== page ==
A soldier returns

Marine receives hearty welcome from community


Another Routt County man has returned home safely from Iraq.

John Rezzonico, a Marine Corps Reserves sergeant and intelligence specialist deployed to Fallujah, was greeted Saturday by friends, neighbors and schoolchildren lining the street of his Heritage Park neighborhood, waving flags and homemade signs as he drove up his road for the first time in eight months.

"It's something that we should be doing for someone who fought for our freedom," said Heritage Park neighbor Keri Couchoud, who helped organize the homecoming. "They deserve a hero's welcome. Especially being in Fallujah, my gosh, that's one of the most dangerous places of all."

The neighborhood greeting was the final step in a carefully planned welcome.

Although it took Rezzonico two weeks to travel from Fallujah to Denver, Saturday's final leg of the journey home happened in style:

TIC, which employs his wife, Jackie, offered its corporate plane to bring Rezzonico from Denver to Hayden. And although the Marine knew he was getting a private plane ride, he had no idea that Jackie and their son, Joey, who was 3 weeks old when Rezzonico left for Iraq, would be on that plane to escort him home.

When they hit the ground in Hayden, they were greeted on the tarmac by a small group of family and close friends. Finally, they rode back to the Rezzonicos' neighborhood in style, in the back of a stretch Excursion limousine donated by Black Diamond Limousine co-owner Tim O'Brien, who volunteers with Rezzonico on Routt County Search and Rescue.

"I've been traveling for 15 days, so to be greeted like this and to ride home like this, it's great," he said.

The overwhelming reception was a time for joy, but also a time for reflection about the differences between life in America and the lives of the Iraqi people.

"Coming back to the U.S. was very weird," he said. "I went to the mall to buy clothes, and I was looking at all the people. Just to be able to walk around, to do their own thing -- for me to be able to say what I think and not worry about having my head cut off -- they don't realize how lucky they are."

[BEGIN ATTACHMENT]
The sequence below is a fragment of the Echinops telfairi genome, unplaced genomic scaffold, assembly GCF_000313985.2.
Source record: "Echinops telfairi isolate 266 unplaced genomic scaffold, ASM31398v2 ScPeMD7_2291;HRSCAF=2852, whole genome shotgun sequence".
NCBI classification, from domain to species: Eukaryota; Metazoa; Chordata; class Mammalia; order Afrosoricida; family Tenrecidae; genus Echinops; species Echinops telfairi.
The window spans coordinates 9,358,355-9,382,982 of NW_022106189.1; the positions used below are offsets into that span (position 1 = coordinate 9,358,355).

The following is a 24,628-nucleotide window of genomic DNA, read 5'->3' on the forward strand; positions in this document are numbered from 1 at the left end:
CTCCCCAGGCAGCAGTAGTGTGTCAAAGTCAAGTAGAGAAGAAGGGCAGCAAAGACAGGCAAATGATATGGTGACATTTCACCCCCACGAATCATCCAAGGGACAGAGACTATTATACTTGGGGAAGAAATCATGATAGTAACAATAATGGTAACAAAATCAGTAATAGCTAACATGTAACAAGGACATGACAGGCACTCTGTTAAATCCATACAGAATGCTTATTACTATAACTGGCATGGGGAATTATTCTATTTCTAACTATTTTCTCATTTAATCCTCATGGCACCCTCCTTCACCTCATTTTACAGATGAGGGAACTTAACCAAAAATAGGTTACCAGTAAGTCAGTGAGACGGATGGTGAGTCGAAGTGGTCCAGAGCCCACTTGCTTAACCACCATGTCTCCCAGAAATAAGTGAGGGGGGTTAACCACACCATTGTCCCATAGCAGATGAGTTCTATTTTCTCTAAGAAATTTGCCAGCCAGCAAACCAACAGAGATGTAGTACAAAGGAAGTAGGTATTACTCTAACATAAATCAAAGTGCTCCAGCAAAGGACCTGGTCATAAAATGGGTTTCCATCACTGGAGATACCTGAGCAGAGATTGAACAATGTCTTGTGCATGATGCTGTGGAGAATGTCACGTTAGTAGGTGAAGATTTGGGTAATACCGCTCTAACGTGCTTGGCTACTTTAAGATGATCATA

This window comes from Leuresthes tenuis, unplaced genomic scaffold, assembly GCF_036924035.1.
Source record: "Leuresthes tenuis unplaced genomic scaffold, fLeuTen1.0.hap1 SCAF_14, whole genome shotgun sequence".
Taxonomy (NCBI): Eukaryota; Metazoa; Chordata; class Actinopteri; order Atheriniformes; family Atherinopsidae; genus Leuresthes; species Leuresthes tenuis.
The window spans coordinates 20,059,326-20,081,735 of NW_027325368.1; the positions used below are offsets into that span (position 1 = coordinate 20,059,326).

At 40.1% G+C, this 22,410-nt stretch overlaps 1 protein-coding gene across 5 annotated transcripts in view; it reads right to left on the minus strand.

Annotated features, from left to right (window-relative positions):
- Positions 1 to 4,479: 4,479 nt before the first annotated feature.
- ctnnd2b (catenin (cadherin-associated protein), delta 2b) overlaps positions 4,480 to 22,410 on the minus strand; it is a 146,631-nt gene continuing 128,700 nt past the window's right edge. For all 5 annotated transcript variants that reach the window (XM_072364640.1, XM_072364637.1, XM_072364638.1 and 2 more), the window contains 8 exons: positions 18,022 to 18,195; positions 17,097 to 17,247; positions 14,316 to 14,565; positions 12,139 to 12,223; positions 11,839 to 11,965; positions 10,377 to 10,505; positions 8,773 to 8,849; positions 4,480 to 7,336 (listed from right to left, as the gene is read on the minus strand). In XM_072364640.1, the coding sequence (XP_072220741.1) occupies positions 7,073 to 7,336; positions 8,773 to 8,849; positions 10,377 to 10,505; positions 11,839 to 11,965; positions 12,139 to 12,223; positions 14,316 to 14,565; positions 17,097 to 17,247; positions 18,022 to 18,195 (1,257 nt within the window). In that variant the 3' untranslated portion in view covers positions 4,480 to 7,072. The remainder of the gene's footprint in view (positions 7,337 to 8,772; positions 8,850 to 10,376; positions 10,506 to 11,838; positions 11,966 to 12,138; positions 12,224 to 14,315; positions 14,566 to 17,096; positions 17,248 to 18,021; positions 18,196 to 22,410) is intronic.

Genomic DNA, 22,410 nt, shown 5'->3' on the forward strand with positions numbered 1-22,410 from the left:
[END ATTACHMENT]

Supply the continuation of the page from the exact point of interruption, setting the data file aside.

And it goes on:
Being stationed in Fallujah, Rezzonico saw how the Iraqis lived there and how they responded to the changes taking place in their country. It only strengthened his belief in the validity of the U.S. mission in Iraq.

"I feel stronger about the situation now than when I left," he said. "We're doing exactly what we should be doing to prevent (another Sept. 11, 2001)."

Iraqis are very receptive to the U.S. troops, he said, and are beginning to come forward to help them and tell them where insurgents are hiding.

Rezzonico had harsh words for the way the media has covered the situation, saying that much more good is coming of the U.S. military involvement than the public is led to think.

"The media is absolutely absurd in what they report. They do nothing but try to make the decisions we make look awful. ... But we're doing way more good than bad there."

Being there during the elections was proof of that, he said.

"I felt very proud to see people showing up. They know there's a 70 percent chance they'll get killed by mortars fired by their own people, but just as many of them showed up for their election as in the U.S. What does that tell you? They want to be free and live their own lives."

"Everybody here should appreciate what they have," he said. "Hopefully, they never need to see what it takes (for them) to appreciate it."

There is no doubt that Rezzonico is appreciating his Steamboat life right now. Although he was able to come home sooner than expected because replacement troops showed up early, his tour has been extended stateside, and he will return to work at Buckley Air Force Base in Aurora after a month's rest in Steamboat Springs.

For his month at home, the Marine has very simple plans:

"I'm going to do nothing, just relax and stay with my family."


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